Illustration: Aïda Amer/Axios

April 2020 will be a decisive moment for the future of television. Jeffrey Katzenberg's short-form video app Quibi, NBC's streaming service Peacock, and AT&T's streaming service HBO Max are all slated to launch within weeks of one another that month.

Why it matters: The threat of competition from these services is already starting to shake investor confidence in Netflix, which has been the dominant player in the streaming field for years. The company's stock hit its lowest point this year on Tuesday.

Yes, but: It will be hard for any one new streamer to establish a dominant footprint out of the gate. Selecting streaming services is already complicated enough for consumers, who are overwhelmed by choices and frustrated by the rising cost of digital TV.

  • According to media and entertainment consultancy Frank N. Magid Associates, the average person is willing to spend $42 on streaming services per month, which is up from $38 last year.

Between the lines: For now, the only way for these services to differentiate themselves is through splashy content deals and expensive marketing.

  • Disney shelled out big bucks for ads during this past weekend's Emmys. But it shared the spotlight with Apple TV Plus, Amazon Prime Video, Hulu, and Netflix — all of which also ran ads during the program.
  • HBO Max announced that it had acquired the rights to stream "The Big Bang Theory" exclusively, for a reported $600 million. Its rivals are also shelling out millions for exclusive rights to old TV classics that they hope will lure users.

More from Axios: New streamers battle over old shows ... The rising cost of digital TV ... Streaming choices overwhelm consumers

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Supreme Court denies Pennsylvania GOP request to limit mail-in voting

Protesters outside Supreme Court. Photo: Daniel Slim/AFP via Getty Images

The Supreme Court on Monday denied a request from Pennsylvania's Republican Party to shorten the deadlines for mail-in ballots in the state. Thanks to the court's 4-4 deadlock, ballots can be counted for several days after Election Day.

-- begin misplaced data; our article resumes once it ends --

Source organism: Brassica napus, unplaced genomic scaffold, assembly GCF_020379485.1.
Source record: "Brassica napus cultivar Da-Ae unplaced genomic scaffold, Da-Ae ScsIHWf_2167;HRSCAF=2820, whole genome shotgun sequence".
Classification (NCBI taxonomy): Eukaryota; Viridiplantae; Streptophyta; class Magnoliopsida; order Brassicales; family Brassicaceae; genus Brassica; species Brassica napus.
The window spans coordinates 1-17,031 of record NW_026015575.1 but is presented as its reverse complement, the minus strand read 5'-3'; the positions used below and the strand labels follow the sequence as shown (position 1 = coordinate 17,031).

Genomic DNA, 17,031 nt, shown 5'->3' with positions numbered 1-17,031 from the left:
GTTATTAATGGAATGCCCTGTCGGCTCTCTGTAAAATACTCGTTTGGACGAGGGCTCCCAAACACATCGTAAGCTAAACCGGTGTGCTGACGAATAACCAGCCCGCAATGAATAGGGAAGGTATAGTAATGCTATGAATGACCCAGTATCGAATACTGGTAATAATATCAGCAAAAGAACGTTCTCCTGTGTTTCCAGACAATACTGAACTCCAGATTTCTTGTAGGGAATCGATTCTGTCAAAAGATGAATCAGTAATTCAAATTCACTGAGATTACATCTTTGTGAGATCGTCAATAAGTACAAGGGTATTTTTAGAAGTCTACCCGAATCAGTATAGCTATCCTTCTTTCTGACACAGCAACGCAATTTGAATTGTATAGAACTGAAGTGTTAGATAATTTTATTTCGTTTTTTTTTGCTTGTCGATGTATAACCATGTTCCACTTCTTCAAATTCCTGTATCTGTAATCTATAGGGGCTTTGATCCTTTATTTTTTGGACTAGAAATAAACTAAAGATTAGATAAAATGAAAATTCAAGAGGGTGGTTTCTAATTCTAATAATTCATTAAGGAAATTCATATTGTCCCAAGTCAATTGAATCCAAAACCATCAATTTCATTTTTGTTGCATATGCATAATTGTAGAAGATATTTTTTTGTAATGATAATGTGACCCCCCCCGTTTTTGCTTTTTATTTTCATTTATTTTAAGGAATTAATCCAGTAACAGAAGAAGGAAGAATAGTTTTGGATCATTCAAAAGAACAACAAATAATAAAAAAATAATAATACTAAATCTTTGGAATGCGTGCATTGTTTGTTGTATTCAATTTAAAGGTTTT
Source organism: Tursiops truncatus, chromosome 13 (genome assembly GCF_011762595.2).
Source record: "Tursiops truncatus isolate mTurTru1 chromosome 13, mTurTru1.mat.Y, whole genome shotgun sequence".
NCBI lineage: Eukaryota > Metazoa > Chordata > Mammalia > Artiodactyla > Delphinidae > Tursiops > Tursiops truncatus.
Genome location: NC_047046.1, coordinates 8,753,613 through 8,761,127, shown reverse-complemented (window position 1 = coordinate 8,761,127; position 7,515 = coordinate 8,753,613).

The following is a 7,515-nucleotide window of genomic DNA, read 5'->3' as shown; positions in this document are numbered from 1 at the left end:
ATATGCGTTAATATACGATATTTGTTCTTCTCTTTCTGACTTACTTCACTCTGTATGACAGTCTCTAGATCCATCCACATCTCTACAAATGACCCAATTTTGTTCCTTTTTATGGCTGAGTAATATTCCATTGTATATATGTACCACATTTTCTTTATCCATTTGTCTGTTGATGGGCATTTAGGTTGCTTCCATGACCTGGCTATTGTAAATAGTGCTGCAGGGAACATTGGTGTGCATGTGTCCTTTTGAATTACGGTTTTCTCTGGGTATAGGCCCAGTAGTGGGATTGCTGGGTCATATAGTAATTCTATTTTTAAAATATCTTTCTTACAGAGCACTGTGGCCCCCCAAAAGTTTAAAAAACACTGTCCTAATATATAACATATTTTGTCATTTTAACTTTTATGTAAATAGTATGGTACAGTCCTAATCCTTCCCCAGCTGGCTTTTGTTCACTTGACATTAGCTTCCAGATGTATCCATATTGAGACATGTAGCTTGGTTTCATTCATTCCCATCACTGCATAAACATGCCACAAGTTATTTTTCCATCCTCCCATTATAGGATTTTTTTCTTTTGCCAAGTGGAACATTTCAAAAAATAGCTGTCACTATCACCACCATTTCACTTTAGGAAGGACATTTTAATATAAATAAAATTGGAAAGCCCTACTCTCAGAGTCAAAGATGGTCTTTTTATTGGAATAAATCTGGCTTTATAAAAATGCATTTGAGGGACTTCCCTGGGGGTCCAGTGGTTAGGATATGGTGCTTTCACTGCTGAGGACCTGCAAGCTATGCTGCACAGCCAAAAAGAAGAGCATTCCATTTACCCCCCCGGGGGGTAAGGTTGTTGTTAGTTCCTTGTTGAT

Why it matters: It's a major win for Democrats that could decide the fate of thousands of ballots in a crucial swing state that President Trump won in 2016. The court's decision may signal how it would deal with similar election-related litigation in other states.

Microphones will be muted during parts of Thursday's presidential debate

Photos: Jim Watson and Saul Loeb/AFP via Getty Images

The Commission on Presidential Debates adopted new rules on Monday to mute microphones to allow President Trump and Joe Biden two minutes of uninterrupted time per segment during Thursday night's debate, AP reports.

Why it matters: In the September debate, Trump interrupted Biden 71 times, compared with Biden's 22 interruptions of Trump.

Updated 2 hours ago - Politics & Policy

Coronavirus dashboard

Illustration: Annelise Capossela/Axios

  1. Politics: Trump says if Biden's elected, "he'll listen to the scientists"Trump calls Fauci a "disaster" on campaign call.
  2. Health: Coronavirus hospitalizations are on the rise — 8 states set single-day coronavirus case records last week.
  3. States: Wisconsin judge reimposes capacity limit on indoor venues.
  4. Media: Trump attacks CNN as "dumb b*stards" for continuing to cover pandemic.
  5. Business: Consumer confidence surveys show Americans are getting nervousHow China's economy bounced back from coronavirus.
  6. Sports: We've entered the era of limited fan attendance.
  7. Education: Why education technology can’t save remote learning.